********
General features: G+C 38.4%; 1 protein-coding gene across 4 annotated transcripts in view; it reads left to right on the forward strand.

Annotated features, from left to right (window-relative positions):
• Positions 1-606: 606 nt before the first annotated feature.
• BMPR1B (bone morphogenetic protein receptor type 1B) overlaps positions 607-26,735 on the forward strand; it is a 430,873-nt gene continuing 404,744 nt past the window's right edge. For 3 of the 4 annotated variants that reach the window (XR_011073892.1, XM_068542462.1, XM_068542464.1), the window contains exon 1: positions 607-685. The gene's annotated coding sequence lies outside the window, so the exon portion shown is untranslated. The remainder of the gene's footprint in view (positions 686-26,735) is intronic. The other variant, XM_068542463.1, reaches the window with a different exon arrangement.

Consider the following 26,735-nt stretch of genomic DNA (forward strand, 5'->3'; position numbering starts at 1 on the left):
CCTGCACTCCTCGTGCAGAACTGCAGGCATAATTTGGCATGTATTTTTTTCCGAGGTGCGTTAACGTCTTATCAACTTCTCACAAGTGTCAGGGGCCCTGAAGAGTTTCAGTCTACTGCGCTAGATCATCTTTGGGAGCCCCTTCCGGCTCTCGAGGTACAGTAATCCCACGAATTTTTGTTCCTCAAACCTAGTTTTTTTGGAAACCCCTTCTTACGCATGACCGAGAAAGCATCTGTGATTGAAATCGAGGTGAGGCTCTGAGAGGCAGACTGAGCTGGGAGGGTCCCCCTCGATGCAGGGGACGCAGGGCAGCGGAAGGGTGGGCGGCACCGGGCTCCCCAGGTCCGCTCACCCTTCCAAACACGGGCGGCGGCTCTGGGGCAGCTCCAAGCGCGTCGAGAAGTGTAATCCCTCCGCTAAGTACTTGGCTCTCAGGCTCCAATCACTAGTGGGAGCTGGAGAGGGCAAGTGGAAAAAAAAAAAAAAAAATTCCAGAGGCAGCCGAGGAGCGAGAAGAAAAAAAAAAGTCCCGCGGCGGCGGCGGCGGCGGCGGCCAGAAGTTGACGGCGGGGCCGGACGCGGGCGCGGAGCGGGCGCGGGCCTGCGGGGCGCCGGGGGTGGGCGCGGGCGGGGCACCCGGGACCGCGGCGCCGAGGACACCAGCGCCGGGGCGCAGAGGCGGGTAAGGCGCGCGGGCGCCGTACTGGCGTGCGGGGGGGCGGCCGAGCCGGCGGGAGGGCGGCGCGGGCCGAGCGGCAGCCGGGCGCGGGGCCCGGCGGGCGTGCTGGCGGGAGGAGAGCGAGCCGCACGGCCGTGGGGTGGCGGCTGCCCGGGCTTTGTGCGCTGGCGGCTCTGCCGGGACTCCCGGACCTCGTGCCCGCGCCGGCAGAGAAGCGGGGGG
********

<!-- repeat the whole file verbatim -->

General features: G+C 38.4%; 1 protein-coding gene across 4 annotated transcripts in view; it reads left to right on the forward strand.

Annotated features, from left to right (window-relative positions):
• Positions 1-606: 606 nt before the first annotated feature.
• BMPR1B (bone morphogenetic protein receptor type 1B) overlaps positions 607-26,735 on the forward strand; it is a 430,873-nt gene continuing 404,744 nt past the window's right edge. For 3 of the 4 annotated variants that reach the window (XR_011073892.1, XM_068542462.1, XM_068542464.1), the window contains exon 1: positions 607-685. The gene's annotated coding sequence lies outside the window, so the exon portion shown is untranslated. The remainder of the gene's footprint in view (positions 686-26,735) is intronic. The other variant, XM_068542463.1, reaches the window with a different exon arrangement.

Consider the following 26,735-nt stretch of genomic DNA (forward strand, 5'->3'; position numbering starts at 1 on the left):
CCTGCACTCCTCGTGCAGAACTGCAGGCATAATTTGGCATGTATTTTTTTCCGAGGTGCGTTAACGTCTTATCAACTTCTCACAAGTGTCAGGGGCCCTGAAGAGTTTCAGTCTACTGCGCTAGATCATCTTTGGGAGCCCCTTCCGGCTCTCGAGGTACAGTAATCCCACGAATTTTTGTTCCTCAAACCTAGTTTTTTTGGAAACCCCTTCTTACGCATGACCGAGAAAGCATCTGTGATTGAAATCGAGGTGAGGCTCTGAGAGGCAGACTGAGCTGGGAGGGTCCCCCTCGATGCAGGGGACGCAGGGCAGCGGAAGGGTGGGCGGCACCGGGCTCCCCAGGTCCGCTCACCCTTCCAAACACGGGCGGCGGCTCTGGGGCAGCTCCAAGCGCGTCGAGAAGTGTAATCCCTCCGCTAAGTACTTGGCTCTCAGGCTCCAATCACTAGTGGGAGCTGGAGAGGGCAAGTGGAAAAAAAAAAAAAAAAATTCCAGAGGCAGCCGAGGAGCGAGAAGAAAAAAAAAAGTCCCGCGGCGGCGGCGGCGGCGGCGGCCAGAAGTTGACGGCGGGGCCGGACGCGGGCGCGGAGCGGGCGCGGGCCTGCGGGGCGCCGGGGGTGGGCGCGGGCGGGGCACCCGGGACCGCGGCGCCGAGGACACCAGCGCCGGGGCGCAGAGGCGGGTAAGGCGCGCGGGCGCCGTACTGGCGTGCGGGGGGGCGGCCGAGCCGGCGGGAGGGCGGCGCGGGCCGAGCGGCAGCCGGGCGCGGGGCCCGGCGGGCGTGCTGGCGGGAGGAGAGCGAGCCGCACGGCCGTGGGGTGGCGGCTGCCCGGGCTTTGTGCGCTGGCGGCTCTGCCGGGACTCCCGGACCTCGTGCCCGCGCCGGCAGAGAAGCGGGGGG